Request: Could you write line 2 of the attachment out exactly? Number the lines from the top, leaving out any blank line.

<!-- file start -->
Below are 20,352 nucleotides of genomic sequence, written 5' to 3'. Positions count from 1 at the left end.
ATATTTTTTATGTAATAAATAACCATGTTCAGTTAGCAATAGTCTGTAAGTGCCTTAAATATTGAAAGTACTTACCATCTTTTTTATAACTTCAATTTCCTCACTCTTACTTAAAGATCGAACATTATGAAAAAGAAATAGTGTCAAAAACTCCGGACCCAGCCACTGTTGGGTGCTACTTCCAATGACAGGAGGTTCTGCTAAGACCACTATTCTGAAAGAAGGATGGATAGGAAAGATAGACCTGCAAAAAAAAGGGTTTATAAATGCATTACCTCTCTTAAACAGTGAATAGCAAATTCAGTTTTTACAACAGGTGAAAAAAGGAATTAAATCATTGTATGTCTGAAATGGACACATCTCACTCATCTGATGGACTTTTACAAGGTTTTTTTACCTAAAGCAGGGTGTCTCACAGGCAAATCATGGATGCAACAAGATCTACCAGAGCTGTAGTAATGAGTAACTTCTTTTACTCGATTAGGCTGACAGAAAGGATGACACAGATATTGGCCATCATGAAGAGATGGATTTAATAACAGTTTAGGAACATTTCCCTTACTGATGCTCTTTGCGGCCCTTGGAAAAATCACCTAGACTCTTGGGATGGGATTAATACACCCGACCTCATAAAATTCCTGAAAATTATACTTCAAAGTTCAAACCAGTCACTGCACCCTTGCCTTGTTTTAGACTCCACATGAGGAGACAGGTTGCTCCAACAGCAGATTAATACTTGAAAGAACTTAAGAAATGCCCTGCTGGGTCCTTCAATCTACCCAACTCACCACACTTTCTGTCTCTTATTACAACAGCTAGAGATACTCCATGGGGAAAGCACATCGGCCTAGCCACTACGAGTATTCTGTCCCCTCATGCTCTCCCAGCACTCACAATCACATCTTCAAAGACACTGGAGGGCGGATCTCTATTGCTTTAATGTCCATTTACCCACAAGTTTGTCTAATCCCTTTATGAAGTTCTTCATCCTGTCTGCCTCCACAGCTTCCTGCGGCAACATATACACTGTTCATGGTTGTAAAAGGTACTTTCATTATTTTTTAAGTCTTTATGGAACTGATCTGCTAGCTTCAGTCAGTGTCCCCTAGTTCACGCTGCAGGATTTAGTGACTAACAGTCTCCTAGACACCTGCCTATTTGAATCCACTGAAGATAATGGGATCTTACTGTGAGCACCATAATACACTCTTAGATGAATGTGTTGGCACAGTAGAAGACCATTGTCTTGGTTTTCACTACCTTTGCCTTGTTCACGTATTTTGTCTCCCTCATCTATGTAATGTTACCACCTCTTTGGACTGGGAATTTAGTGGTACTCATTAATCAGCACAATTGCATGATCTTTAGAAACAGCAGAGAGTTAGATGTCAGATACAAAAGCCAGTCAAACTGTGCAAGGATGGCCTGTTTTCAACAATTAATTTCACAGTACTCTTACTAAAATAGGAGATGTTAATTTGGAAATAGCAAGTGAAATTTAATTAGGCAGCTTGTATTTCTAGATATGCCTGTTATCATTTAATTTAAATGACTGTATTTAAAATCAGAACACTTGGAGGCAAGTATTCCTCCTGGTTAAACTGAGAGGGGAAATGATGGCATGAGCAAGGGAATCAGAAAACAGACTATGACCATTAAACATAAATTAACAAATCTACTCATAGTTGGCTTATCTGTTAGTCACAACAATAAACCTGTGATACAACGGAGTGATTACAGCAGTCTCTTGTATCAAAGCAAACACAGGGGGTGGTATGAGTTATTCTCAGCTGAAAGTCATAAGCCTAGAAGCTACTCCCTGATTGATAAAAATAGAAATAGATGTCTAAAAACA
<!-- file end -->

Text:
ATATTTTTTATGTAATAAATAACCATGTTCAGTTAGCAATAGTCTGTAAGTGCCTTAAATATTGAAAGTACTTACCATCTTTTTTATAACTTCAATTTCCTCACTCTTACTTAAAGATCGAACATTATGAAAAAGAAATAGTGTCAAAAACTCCGGACCCAGCCACTGTTGGGTGCTACTTCCAATGACAGGAGGTTCTGCTAAGACCACTATTCTGAAAGAAGGATGGATAGGAAAGATAGACCTGCAAAAAAAAGGGTTTATAAATGCATTACCTCTCTTAAACAGTGAATAGCAAATTCAGTTTTTACAACAGGTGAAAAAAGGAATTAAATCATTGTATGTCTGAAATGGACACATCTCACTCATCTGATGGACTTTTACAAGGTTTTTTTACCTAAAGCAGGGTGTCTCACAGGCAAATCATGGATGCAACAAGATCTACCAGAGCTGTAGTAATGAGTAACTTCTTTTACTCGATTAGGCTGACAGAAAGGATGACACAGATATTGGCCATCATGAAGAGATGGATTTAATAACAGTTTAGGAACATTTCCCTTACTGATGCTCTTTGCGGCCCTTGGAAAAATCACCTAGACTCTTGGGATGGGATTAATACACCCGACCTCATAAAATTCCTGAAAATTATACTTCAAAGTTCAAACCAGTCACTGCACCCTTGCCTTGTTTTAGACTCCACATGAGGAGACAGGTTGCTCCAACAGCAGATTAATACTTGAAAGAACTTAAGAAATGCCCTGCTGGGTCCTTCAATCTACCCAACTCACCACACTTTCTGTCTCTTATTACAACAGCTAGAGATACTCCATGGGGAAAGCACATCGGCCTAGCCACTACGAGTATTCTGTCCCCTCATGCTCTCCCAGCACTCACAATCACATCTTCAAAGACACTGGAGGGCGGATCTCTATTGCTTTAATGTCCATTTACCCACAAGTTTGTCTAATCCCTTTATGAAGTTCTTCATCCTGTCTGCCTCCACAGCTTCCTGCGGCAACATATACACTGTTCATGGTTGTAAAAGGTACTTTCATTATTTTTTAAGTCTTTATGGAACTGATCTGCTAGCTTCAGTCAGTGTCCCCTAGTTCACGCTGCAGGATTTAGTGACTAACAGTCTCCTAGACACCTGCCTATTTGAATCCACTGAAGATAATGGGATCTTACTGTGAGCACCATAATACACTCTTAGATGAATGTGTTGGCACAGTAGAAGACCATTGTCTTGGTTTTCACTACCTTTGCCTTGTTCACGTATTTTGTCTCCCTCATCTATGTAATGTTACCACCTCTTTGGACTGGGAATTTAGTGGTACTCATTAATCAGCACAATTGCATGATCTTTAGAAACAGCAGAGAGTTAGATGTCAGATACAAAAGCCAGTCAAACTGTGCAAGGATGGCCTGTTTTCAACAATTAATTTCACAGTACTCTTACTAAAATAGGAGATGTTAATTTGGAAATAGCAAGTGAAATTTAATTAGGCAGCTTGTATTTCTAGATATGCCTGTTATCATTTAATTTAAATGACTGTATTTAAAATCAGAACACTTGGAGGCAAGTATTCCTCCTGGTTAAACTGAGAGGGGAAATGATGGCATGAGCAAGGGAATCAGAAAACAGACTATGACCATTAAACATAAATTAACAAATCTACTCATAGTTGGCTTATCTGTTAGTCACAACAATAAACCTGTGATACAACGGAGTGATTACAGCAGTCTCTTGTATCAAAGCAAACACAGGGGGTGGTATGAGTTATTCTCAGCTGAAAGTCATAAGCCTAGAAGCTACTCCCTGATTGATAAAAATAGAAATAGATGTCTAAAAACA